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50

A fragment shader is the same as pixel shader. One main difference is that a vertex shader can manipulate the attributes of vertices. which are the corner points of your polygons. The fragment shader on the other hand takes care of how the pixels between the vertices look. They are interpolated between the defined vertices following specific rules. For ...


21

In vertex shader you have gl_Vertex (or something else if you don't use fixed pipeline) which is the position of a vertex in model coordinates. Multiply the model matrix by gl_Vertex and you'll get the vertex position in world coordinates. Assign this to a varying variable, and then read its value in fragment shader and you'll get the position of the ...


18

This determines how much precision the GPU uses when calculating floats. Highp is high precision, and of course more intensive than mediump (medium precision) and lowp (low precision). Some systems do not support highp at all, which will cause code not to work at all on those systems. On systems that DO support highp, you will see a performance hit, and ...


13

Vertex shader is done on every vertex, while fragment shader is done on every pixel. The fragment shader is applied after vertex shader. More about the shaders GPU pipeline link text


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The fragment shader receives gl_Color and gl_SecondaryColor as vertex attributes. It also gets four varying variables: gl_FrontColor, gl_FrontSecondaryColor, gl_BackColor, and gl_BackSecondaryColor that it can write values to. If you want to pass the original colors straight through, you'd do something like: gl_FrontColor = gl_Color; gl_FrontSecondaryColor ...


13

Can you try this ? float xExponential = pow(xPingPong, 5.0);


10

Nvidia CG Book: Vertex transformation is the first processing stage in the graphics hardware pipeline. Vertex transformation performs a sequence of math operations on each vertex. These operations include transforming the vertex position into a screen position for use by the rasterizer, generating texture coordinates for texturing, and lighting the ...


10

Or you could just divide the z coordinate by the w coordinate, which essentially un-does the perspective projection; giving you your original world coordinates. ie. depth = gl_FragCoord.z / gl_FragCoord.w; Of course, this will only work for non-clipped coordinates.. But who cares about clipped ones anyway?


10

I vote for uniforms. One of the reasons is already explained in your question: uniforms are constants for each vertex/fragment. Other reasons to prefer uniforms against attributes would be: the number of available slots (you are allowed 16 attributes, but many more uniforms) GLSL compilers can optimize uniform value handling less data streaming on long ...


10

I was under the impression that you could render to an offscreen framebuffer, with an attached texture, then use shaders to modify the texture, then use glReadPixels to get the modified data back. This is what I'm trying to do. Ah ok, so you want to feed a texture through a fragment shader to gain a new texture. First of all you have to keep in ...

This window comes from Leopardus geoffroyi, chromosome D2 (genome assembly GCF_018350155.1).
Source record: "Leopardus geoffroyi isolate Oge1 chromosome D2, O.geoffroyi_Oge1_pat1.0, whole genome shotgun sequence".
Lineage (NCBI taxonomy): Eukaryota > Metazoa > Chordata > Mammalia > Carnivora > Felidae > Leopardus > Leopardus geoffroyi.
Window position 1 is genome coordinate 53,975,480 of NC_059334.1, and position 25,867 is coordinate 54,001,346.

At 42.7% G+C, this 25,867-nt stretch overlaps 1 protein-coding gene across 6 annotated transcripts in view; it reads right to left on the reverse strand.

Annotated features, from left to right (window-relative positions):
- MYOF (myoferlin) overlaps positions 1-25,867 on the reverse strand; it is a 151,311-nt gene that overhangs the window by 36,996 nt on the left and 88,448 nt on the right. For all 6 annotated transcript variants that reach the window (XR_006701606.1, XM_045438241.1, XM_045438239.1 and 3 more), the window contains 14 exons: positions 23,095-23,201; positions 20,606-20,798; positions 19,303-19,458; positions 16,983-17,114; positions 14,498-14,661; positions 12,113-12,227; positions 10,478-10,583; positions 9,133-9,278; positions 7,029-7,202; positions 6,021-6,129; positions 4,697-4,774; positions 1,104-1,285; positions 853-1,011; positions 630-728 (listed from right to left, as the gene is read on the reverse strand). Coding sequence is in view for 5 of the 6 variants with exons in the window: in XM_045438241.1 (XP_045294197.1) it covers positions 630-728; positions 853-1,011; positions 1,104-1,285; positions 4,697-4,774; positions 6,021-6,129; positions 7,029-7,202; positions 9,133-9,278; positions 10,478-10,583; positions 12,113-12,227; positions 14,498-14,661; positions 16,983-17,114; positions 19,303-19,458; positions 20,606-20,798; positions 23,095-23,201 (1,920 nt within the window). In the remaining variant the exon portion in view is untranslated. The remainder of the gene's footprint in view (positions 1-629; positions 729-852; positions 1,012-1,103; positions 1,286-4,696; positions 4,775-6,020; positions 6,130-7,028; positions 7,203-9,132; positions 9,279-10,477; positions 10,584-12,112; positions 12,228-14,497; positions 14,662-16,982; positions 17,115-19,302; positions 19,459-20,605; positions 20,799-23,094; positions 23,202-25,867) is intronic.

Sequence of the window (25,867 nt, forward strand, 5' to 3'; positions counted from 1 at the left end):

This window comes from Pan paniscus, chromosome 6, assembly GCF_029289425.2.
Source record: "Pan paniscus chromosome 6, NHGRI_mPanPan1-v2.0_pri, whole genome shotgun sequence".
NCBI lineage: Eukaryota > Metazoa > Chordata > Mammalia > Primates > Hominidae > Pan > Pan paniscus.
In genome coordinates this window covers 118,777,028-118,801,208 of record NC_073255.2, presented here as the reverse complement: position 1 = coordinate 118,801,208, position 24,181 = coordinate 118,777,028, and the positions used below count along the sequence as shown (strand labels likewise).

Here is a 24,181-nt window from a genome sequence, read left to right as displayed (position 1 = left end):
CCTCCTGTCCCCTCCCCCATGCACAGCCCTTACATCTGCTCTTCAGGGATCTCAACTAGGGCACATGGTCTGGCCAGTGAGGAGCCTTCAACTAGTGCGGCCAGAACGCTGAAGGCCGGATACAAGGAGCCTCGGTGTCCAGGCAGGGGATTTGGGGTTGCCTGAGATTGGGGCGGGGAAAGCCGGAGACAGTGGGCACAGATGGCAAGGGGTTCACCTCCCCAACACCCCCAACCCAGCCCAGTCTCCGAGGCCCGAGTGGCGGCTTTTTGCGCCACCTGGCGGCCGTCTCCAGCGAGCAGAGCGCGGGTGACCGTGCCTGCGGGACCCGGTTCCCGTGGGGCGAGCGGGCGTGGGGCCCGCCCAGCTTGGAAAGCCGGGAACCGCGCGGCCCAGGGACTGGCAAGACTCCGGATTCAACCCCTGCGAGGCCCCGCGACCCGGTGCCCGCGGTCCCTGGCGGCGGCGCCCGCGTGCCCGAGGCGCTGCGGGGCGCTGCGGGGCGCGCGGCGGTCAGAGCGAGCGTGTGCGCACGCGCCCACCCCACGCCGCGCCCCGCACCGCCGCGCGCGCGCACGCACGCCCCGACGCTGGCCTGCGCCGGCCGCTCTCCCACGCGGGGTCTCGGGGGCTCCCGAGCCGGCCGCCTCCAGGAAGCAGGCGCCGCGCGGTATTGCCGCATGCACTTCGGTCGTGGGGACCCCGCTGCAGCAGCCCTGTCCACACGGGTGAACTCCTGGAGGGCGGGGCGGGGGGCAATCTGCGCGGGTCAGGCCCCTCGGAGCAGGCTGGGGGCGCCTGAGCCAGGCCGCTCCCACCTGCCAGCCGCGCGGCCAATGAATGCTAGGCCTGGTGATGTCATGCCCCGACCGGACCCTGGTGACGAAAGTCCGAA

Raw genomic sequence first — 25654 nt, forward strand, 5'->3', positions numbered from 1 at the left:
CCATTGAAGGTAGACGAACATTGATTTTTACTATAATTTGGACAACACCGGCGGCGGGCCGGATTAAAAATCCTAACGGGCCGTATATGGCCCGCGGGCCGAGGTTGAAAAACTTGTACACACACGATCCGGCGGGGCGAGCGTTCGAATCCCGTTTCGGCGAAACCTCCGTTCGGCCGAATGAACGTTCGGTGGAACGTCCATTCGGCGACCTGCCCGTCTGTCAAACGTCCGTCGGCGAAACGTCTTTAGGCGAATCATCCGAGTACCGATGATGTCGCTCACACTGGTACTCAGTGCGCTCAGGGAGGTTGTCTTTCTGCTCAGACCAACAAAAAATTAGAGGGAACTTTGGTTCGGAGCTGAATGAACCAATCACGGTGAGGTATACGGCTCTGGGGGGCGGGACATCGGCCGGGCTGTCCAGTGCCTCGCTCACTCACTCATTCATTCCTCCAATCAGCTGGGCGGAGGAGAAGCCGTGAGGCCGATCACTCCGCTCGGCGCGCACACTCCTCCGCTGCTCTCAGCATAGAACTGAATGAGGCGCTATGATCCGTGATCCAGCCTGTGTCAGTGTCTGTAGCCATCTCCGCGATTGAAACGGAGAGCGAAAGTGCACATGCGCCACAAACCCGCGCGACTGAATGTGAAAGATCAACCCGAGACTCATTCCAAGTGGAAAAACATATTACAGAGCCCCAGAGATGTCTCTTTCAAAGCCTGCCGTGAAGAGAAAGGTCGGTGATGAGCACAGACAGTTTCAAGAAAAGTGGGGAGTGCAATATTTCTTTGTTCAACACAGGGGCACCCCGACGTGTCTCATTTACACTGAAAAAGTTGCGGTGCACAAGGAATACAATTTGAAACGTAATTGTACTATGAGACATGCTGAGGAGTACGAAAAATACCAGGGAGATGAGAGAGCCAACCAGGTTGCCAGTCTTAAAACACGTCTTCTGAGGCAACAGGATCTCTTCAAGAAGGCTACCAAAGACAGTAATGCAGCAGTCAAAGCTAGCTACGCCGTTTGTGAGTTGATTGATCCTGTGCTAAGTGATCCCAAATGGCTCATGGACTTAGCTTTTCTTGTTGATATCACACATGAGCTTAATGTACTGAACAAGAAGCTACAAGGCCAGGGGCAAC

9

You are still using the old syntax for uniforms var uniforms = { texture1: { type: "t", value: 0, texture: THREE.ImageUtils.loadTexture( "texture.jpg" ) } }; This is the new syntax var uniforms = { texture1: { type: "t", value: THREE.ImageUtils.loadTexture( "texture.jpg" ) } };


9

Your blending mode assumed pre-multiplied alpha, which normally is a great choice. But it requires the RGB values to be multiplied with the alpha value. The alpha value only controls, how much of the background gets added to the incoming fragments in that mode. So to make RGB "fade out" they must be modulated by the alpha value as well. Now when you're ...


8

To combine your vertex color with your texture the way OpenGL ES 1.1 does by default, you’ll want your fragment shader to be: varying lowp vec4 colorVarying; varying mediump vec2 texcoordVarying; uniform sampler2D texture; void main(){ gl_FragColor = texture2D(texture, texcoordVarying) * colorVarying; } Note that GL_MODULATE multiplies the texture by ...


8

What's the relationship between sigma and radius? I think your terms here are interchangeable depending on your implementation. For most glsl implementations of Gaussian blur they use the sigma value to define the amount of blur. In the Gaussian blur definition the radius can be considered the 'blur radius'. These terms are in pixel space. How do I choose ...


7

If you want to do mult-pass rendering, i.e. if you have rendered to the framebuffer and want to to a second render pass where you use the previous rendering than the answer is: Render the first pass to a texture Bind this texture for the second pass Access the privously rendered pixel in the shader Shader code for 3.2: uniform sampler2D mytex; // ...


7